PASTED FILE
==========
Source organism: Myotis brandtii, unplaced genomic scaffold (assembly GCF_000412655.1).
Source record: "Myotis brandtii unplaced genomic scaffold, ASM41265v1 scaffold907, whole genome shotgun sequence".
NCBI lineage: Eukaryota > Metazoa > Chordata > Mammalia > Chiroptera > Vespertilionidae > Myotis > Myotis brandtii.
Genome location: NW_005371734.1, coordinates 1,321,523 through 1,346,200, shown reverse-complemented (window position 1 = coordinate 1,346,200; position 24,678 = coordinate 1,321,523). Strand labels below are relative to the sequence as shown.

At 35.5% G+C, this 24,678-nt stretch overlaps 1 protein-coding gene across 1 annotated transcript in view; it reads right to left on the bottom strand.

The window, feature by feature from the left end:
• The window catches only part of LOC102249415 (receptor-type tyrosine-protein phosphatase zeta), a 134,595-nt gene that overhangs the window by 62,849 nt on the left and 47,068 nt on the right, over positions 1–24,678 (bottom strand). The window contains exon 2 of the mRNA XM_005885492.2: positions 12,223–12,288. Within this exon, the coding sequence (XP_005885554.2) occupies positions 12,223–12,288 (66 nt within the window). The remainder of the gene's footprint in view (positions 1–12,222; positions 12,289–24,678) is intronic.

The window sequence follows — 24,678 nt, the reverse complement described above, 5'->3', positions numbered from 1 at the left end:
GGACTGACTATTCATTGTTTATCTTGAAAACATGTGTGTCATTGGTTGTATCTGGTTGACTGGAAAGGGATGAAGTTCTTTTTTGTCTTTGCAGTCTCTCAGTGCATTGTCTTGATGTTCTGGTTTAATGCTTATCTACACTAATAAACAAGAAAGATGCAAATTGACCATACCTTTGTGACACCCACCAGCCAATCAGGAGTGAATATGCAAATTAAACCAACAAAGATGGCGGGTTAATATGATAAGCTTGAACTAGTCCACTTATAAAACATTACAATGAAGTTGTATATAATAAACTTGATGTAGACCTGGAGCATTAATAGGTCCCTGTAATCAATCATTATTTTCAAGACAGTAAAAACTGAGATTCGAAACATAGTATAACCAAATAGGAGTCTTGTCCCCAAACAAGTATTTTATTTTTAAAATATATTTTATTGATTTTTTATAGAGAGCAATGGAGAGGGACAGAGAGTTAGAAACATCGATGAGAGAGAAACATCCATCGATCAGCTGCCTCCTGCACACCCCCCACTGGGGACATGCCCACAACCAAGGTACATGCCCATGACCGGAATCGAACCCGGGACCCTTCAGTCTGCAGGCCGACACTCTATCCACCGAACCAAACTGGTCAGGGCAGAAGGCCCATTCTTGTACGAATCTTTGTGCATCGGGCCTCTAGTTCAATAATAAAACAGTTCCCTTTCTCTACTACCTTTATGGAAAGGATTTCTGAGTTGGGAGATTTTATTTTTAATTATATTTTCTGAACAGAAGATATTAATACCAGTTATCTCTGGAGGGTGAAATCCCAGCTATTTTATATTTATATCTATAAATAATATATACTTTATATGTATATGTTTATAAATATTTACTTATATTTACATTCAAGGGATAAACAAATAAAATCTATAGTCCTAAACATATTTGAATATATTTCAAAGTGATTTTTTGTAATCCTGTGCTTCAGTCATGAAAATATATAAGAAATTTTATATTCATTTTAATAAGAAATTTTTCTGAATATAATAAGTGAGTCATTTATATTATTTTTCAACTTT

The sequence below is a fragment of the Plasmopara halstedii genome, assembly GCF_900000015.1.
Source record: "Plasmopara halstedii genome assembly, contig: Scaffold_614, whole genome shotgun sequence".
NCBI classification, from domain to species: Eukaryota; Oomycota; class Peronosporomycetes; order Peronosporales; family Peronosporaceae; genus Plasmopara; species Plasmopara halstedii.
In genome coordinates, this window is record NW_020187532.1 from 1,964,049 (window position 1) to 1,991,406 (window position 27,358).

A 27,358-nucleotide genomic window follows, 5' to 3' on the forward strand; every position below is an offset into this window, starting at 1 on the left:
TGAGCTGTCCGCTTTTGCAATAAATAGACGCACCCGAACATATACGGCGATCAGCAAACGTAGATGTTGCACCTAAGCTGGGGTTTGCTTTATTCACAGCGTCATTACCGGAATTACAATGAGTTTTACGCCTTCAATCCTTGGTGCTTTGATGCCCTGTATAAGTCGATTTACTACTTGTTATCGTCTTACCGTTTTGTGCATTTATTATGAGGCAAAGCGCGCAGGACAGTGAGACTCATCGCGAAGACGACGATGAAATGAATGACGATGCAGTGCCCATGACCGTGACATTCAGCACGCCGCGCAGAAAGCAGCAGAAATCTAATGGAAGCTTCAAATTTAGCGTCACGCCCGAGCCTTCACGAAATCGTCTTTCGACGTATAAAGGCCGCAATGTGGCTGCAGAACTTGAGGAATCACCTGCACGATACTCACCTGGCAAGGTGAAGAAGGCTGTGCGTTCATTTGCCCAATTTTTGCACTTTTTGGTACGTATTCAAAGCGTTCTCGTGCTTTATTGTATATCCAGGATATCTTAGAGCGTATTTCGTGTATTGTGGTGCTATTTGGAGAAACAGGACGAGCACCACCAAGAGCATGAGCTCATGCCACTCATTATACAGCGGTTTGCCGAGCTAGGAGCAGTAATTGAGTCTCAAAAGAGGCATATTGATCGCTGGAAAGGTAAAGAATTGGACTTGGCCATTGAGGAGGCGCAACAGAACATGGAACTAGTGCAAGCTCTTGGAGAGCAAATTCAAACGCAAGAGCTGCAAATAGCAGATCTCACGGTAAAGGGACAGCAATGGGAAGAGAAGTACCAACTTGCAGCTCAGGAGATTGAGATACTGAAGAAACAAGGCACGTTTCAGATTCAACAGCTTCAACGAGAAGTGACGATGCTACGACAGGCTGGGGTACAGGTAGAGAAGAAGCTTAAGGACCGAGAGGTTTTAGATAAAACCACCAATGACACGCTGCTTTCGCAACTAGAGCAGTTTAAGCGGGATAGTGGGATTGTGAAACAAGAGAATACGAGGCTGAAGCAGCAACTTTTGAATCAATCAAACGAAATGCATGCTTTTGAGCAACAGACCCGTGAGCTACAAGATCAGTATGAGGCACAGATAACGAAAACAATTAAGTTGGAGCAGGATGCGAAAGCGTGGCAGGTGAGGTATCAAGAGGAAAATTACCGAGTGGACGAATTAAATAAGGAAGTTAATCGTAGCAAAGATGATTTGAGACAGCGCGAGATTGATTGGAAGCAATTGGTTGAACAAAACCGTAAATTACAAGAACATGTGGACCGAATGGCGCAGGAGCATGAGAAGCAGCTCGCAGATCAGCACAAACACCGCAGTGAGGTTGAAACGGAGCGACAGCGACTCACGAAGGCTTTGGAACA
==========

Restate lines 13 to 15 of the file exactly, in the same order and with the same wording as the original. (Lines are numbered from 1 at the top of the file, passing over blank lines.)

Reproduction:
In genome coordinates, this window is record NW_020187532.1 from 1,964,049 (window position 1) to 1,991,406 (window position 27,358).

A 27,358-nucleotide genomic window follows, 5' to 3' on the forward strand; every position below is an offset into this window, starting at 1 on the left:
TGAGCTGTCCGCTTTTGCAATAAATAGACGCACCCGAACATATACGGCGATCAGCAAACGTAGATGTTGCACCTAAGCTGGGGTTTGCTTTATTCACAGCGTCATTACCGGAATTACAATGAGTTTTACGCCTTCAATCCTTGGTGCTTTGATGCCCTGTATAAGTCGATTTACTACTTGTTATCGTCTTACCGTTTTGTGCATTTATTATGAGGCAAAGCGCGCAGGACAGTGAGACTCATCGCGAAGACGACGATGAAATGAATGACGATGCAGTGCCCATGACCGTGACATTCAGCACGCCGCGCAGAAAGCAGCAGAAATCTAATGGAAGCTTCAAATTTAGCGTCACGCCCGAGCCTTCACGAAATCGTCTTTCGACGTATAAAGGCCGCAATGTGGCTGCAGAACTTGAGGAATCACCTGCACGATACTCACCTGGCAAGGTGAAGAAGGCTGTGCGTTCATTTGCCCAATTTTTGCACTTTTTGGTACGTATTCAAAGCGTTCTCGTGCTTTATTGTATATCCAGGATATCTTAGAGCGTATTTCGTGTATTGTGGTGCTATTTGGAGAAACAGGACGAGCACCACCAAGAGCATGAGCTCATGCCACTCATTATACAGCGGTTTGCCGAGCTAGGAGCAGTAATTGAGTCTCAAAAGAGGCATATTGATCGCTGGAAAGGTAAAGAATTGGACTTGGCCATTGAGGAGGCGCAACAGAACATGGAACTAGTGCAAGCTCTTGGAGAGCAAATTCAAACGCAAGAGCTGCAAATAGCAGATCTCACGGTAAAGGGACAGCAATGGGAAGAGAAGTACCAACTTGCAGCTCAGGAGATTGAGATACTGAAGAAACAAGGCACGTTTCAGATTCAACAGCTTCAACGAGAAGTGACGATGCTACGACAGGCTGGGGTACAGGTAGAGAAGAAGCTTAAGGACCGAGAGGTTTTAGATAAAACCACCAATGACACGCTGCTTTCGCAACTAGAGCAGTTTAAGCGGGATAGTGGGATTGTGAAACAAGAGAATACGAGGCTGAAGCAGCAACTTTTGAATCAATCAAACGAAATGCATGCTTTTGAGCAACAGACCCGTGAGCTACAAGATCAGTATGAGGCACAGATAACGAAAACAATTAAGTTGGAGCAGGATGCGAAAGCGTGGCAGGTGAGGTATCAAGAGGAAAATTACCGAGTGGACGAATTAAATAAGGAAGTTAATCGTAGCAAAGATGATTTGAGACAGCGCGAGATTGATTGGAAGCAATTGGTTGAACAAAACCGTAAATTACAAGAACATGTGGACCGAATGGCGCAGGAGCATGAGAAGCAGCTCGCAGATCAGCACAAACACCGCAGTGAGGTTGAAACGGAGCGACAGCGACTCACGAAGGCTTTGGAACA